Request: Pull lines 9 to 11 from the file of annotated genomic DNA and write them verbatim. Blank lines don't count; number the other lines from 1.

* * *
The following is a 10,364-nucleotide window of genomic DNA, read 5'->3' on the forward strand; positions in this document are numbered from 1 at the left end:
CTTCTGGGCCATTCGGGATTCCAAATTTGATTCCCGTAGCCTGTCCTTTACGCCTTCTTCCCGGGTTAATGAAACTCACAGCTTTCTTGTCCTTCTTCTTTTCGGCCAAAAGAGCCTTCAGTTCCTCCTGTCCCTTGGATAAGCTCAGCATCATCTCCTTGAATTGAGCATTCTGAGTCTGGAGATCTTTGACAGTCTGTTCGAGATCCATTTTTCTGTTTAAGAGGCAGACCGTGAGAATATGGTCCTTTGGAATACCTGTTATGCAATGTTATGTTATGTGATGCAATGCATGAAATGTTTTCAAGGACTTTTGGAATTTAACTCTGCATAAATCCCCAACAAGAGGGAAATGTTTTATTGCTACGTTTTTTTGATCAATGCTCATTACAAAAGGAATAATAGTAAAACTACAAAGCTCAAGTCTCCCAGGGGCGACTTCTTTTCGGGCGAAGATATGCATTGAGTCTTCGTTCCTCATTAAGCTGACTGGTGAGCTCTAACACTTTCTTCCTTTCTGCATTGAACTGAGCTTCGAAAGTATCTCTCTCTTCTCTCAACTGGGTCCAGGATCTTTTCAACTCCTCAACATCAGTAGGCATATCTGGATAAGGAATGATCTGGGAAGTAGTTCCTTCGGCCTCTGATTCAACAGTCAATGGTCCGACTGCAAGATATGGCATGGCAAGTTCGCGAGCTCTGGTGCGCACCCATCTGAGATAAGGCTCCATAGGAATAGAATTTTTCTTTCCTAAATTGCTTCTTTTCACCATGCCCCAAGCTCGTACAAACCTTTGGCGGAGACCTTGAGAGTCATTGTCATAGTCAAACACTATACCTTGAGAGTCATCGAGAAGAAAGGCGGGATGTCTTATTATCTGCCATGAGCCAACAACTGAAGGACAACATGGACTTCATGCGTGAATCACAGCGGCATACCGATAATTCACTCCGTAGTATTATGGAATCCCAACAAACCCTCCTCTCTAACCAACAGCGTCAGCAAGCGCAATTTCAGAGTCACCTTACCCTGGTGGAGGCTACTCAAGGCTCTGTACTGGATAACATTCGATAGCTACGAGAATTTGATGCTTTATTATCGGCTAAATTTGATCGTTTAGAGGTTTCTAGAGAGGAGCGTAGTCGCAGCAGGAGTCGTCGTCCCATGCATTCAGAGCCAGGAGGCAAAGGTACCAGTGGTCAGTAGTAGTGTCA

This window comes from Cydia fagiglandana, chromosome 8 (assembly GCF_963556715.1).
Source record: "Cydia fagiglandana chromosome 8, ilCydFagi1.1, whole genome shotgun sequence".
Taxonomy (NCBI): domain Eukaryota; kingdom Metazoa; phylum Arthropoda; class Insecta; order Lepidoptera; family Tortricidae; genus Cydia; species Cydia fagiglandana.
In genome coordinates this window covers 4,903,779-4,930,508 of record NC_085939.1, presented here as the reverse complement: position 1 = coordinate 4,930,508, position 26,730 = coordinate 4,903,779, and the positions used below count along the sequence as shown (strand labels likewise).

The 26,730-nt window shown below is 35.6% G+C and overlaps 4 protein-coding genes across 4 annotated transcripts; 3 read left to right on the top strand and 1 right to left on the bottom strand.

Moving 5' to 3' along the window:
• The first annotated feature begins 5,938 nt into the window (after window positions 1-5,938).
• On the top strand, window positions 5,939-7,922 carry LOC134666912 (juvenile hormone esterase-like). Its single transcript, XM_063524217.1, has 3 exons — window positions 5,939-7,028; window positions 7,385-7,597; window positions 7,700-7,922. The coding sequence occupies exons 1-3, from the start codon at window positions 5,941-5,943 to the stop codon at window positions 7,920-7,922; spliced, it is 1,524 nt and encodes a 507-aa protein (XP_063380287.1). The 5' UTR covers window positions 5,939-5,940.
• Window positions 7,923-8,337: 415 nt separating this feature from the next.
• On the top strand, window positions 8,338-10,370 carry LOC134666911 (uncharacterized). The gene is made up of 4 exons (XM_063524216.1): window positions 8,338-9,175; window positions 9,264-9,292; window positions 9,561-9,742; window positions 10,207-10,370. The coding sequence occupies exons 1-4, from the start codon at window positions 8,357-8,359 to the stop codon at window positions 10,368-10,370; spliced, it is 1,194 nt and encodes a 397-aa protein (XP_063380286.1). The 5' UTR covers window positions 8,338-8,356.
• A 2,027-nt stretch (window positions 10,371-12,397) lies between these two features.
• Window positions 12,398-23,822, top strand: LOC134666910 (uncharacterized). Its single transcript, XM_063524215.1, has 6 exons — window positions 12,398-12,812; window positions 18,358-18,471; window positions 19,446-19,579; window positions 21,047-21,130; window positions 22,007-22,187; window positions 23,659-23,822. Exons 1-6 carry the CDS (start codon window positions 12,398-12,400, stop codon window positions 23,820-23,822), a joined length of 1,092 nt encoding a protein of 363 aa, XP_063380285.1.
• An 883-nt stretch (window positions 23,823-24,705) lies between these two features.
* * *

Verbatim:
• The first annotated feature begins 5,938 nt into the window (after window positions 1-5,938).
• On the top strand, window positions 5,939-7,922 carry LOC134666912 (juvenile hormone esterase-like). Its single transcript, XM_063524217.1, has 3 exons — window positions 5,939-7,028; window positions 7,385-7,597; window positions 7,700-7,922. The coding sequence occupies exons 1-3, from the start codon at window positions 5,941-5,943 to the stop codon at window positions 7,920-7,922; spliced, it is 1,524 nt and encodes a 507-aa protein (XP_063380287.1). The 5' UTR covers window positions 5,939-5,940.
• Window positions 7,923-8,337: 415 nt separating this feature from the next.